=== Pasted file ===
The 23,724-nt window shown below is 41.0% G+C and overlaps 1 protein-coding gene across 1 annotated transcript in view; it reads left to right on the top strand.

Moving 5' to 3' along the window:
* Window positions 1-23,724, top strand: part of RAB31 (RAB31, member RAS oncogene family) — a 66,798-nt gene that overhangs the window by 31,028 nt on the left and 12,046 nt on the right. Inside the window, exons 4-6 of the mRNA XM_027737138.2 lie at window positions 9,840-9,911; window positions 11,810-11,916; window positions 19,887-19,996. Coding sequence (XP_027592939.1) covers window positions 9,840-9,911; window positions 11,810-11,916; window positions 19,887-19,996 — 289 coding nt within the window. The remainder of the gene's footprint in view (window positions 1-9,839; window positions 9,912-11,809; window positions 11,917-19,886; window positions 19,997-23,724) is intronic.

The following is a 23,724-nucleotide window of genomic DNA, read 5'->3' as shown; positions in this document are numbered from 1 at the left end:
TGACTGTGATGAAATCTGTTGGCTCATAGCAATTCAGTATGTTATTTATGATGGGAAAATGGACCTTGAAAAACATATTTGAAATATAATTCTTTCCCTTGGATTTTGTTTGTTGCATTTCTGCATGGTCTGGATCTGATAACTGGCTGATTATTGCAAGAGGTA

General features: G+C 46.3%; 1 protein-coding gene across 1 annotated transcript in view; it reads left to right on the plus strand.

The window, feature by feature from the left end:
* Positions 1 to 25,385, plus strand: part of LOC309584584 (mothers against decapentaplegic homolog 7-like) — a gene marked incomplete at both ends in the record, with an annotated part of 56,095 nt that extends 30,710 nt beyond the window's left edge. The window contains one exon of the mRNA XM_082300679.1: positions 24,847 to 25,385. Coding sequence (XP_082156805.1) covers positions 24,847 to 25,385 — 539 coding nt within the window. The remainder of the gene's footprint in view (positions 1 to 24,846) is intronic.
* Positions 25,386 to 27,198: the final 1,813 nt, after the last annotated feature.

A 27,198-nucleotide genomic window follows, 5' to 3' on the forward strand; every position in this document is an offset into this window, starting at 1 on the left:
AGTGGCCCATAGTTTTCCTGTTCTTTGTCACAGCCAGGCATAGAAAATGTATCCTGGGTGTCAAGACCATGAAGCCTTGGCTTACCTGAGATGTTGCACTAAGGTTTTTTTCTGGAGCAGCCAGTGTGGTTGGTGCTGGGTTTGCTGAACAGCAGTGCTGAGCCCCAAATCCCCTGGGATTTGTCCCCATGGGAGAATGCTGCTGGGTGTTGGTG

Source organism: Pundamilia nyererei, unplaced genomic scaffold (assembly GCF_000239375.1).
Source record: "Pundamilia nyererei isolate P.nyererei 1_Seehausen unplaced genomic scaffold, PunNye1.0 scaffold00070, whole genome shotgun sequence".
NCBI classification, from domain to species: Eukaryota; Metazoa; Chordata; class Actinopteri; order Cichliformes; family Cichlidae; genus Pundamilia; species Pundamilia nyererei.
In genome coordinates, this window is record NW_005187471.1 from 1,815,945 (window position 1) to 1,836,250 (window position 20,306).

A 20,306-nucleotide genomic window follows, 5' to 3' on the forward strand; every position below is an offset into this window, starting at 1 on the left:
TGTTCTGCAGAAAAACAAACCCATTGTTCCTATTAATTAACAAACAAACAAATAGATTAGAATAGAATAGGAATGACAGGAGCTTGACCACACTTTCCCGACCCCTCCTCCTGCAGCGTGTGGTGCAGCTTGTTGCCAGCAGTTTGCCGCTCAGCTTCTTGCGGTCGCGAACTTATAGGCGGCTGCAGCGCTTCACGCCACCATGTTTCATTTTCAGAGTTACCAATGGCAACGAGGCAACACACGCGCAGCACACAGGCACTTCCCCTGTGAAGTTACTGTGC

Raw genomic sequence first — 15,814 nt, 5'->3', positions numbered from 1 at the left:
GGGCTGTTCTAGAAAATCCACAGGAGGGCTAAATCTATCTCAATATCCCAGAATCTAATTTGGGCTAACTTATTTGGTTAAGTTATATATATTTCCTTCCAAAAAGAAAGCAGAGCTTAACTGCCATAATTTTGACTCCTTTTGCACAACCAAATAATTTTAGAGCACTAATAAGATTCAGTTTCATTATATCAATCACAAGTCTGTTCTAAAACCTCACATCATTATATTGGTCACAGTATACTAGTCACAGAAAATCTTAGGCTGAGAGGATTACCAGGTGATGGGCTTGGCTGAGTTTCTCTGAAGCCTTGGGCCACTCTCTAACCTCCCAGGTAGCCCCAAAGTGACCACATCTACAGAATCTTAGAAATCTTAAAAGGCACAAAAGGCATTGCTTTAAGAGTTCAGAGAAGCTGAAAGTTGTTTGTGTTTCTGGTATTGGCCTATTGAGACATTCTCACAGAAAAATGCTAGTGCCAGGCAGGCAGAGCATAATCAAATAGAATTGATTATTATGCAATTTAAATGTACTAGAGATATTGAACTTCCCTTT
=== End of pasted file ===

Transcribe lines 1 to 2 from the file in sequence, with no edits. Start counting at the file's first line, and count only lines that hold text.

The 23,724-nt window shown below is 41.0% G+C and overlaps 1 protein-coding gene across 1 annotated transcript in view; it reads left to right on the top strand.

Moving 5' to 3' along the window: